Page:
My food diary of two weeks in Paris...
I've just started a two week trip to Paris with many fine restaurant experiences organised thanks largely to this site. So to say thanks, I will be writing about my thoughts about each place, though an accomplished food writer I am not.
My current schedule includes l'Astrance, Le Cinq, Jules Verne, Septime, Spring, Les Papilles, Huitrerie Regis, Au Petit Sud Oest and maybe Le Meurice. I will also add thoughts about the various patisseries and other food stores I will visit.
Yesterday I ate at Septime with a dear friend who recommended it. It is a set menu, and they take your allergies and food preferences as part of the order. We left the choice of wine up to our waiter, who did know what we were eating :). We had five courses of mostly fish, which were presented well, with an emphasis on very fresh and clean tastes. I had already noticed that tomato water seems to be a 'thing' these days (it hasn't hit my hometown yet) and it was present in the first dish with white tuna and cucumber. The freshness continued throughout the courses. The meal was light yet quite filling and I couldn't finish the chocolate dessert (though the icecream with basil was excellent).
We had a light Pinot d'au nIs with the meal, which is a new variety for me. it was the perfect accompaniment.
What impressed me most about the meal was the fresh light natural tastes, something I don't generally associate with Paris. Their garnishes (particularly the olive reduction and artichoke mousse) were excellent.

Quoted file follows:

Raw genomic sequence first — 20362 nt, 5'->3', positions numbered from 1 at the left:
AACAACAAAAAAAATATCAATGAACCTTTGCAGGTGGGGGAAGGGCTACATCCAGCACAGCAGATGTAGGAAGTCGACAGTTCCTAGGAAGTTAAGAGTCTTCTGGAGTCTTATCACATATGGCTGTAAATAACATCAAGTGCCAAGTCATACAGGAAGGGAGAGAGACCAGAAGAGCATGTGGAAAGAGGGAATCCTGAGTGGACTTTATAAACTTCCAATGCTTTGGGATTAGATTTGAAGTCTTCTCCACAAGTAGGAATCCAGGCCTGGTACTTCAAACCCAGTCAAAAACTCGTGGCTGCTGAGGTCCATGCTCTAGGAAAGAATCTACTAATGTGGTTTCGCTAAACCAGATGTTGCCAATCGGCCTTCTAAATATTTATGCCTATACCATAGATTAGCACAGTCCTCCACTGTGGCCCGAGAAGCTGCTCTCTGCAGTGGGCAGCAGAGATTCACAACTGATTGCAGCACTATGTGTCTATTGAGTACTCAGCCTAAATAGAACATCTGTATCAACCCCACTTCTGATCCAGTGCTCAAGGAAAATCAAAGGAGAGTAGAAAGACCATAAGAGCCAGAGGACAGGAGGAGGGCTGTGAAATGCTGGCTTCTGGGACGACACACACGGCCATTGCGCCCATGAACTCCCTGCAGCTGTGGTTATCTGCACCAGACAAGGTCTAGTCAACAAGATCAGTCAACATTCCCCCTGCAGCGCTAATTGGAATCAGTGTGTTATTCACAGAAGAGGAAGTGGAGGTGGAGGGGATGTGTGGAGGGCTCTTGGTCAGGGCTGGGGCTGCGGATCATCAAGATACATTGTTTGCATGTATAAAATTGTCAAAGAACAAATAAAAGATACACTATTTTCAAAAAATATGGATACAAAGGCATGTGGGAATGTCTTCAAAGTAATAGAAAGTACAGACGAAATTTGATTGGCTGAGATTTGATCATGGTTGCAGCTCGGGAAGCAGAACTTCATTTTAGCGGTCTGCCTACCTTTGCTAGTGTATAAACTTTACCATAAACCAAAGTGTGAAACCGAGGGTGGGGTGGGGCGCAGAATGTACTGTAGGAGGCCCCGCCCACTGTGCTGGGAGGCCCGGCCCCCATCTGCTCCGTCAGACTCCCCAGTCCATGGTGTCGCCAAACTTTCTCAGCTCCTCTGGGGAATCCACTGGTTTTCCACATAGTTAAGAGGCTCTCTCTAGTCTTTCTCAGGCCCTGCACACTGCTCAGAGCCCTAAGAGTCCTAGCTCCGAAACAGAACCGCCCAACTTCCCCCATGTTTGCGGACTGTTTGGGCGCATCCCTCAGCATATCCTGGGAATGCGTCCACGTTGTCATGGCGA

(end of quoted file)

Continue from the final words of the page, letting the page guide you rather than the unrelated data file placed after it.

My friend particularly enjoyed the dish with guinea hen.
The meal came to €171.00 - comparable to a similar meal in Australia.
Also yesterday I visited the épicerie at Le Bon Marché. I usually go to the food hall at La Galleries Lafayette, and after further consideration I still prefer it. Both from a visual /aesthetic perspective and I believe it is better (I recognise this is purely a personal preference). My view was unfortunately reinforced by the millefeuille I bought from the patisserie there - it just wasn't worth finishing. It is true that I was comparing it to an amazing millefeuille that I had last year which I have to find again. But it wasn't nice enough to finish, and it was not just about the calories.
I have just lunched at Au Petit Sud Oest as I am a big foie gras fan, and tried the goose foie gras with fig. It was very fine, in both taste and texture. A more elegant foie gras than I'm used to. I need to remember to wait till the dish warms up, it was served too cold to appreciate the full flavours. A lovely melt in the mouth experience and I will return.
This afternoon I am headed to Fauchon. Also on my list is Jacques Genin (tarte au citron) and the Boulanger that won best baguette this year, on rue ordener in the 18th.
Would appreciate any thoughts, comments, advice.... I have more gaps in the diary to fill. :)
Jaques Genin's tarte au citron was not ready. I spent 20 minutes queueing for the salon du thé, (because I couldn't have bought a take away tarte anyway) and it came to me still quite liquid, which they had explained. I wonder what the consistency would have otherwise been. It was still delicious, not too sweet. The pastry was excellent. Not as good as the one I had last visit to Paris.
And because it was not perfect (i'm guessing) they also gave me two chocolates. :) I picked up some caramels as well.
I'm on an iPad, it's a shame Chowhound isn't iPad friendly so I could upload some photos.
re: Rio Yeti
This morning for breakfast I shared a very good baguette, croissants and other pastries from Nelly Julien with my airbnb hosts.
I agree with you, Rio Yeti - there are plenty of great boulangeries in Paris and I'm sure normal daily fluctuations would cancel out differences between the best boulangeries anyway.
Sounds like you are having a good time AussieJude. If you want some respite from the generally awful coffee in Paris head to Coutume, 47 rue Babylone in the 7th. A Barista from Melbourne will make you a sensational espresso.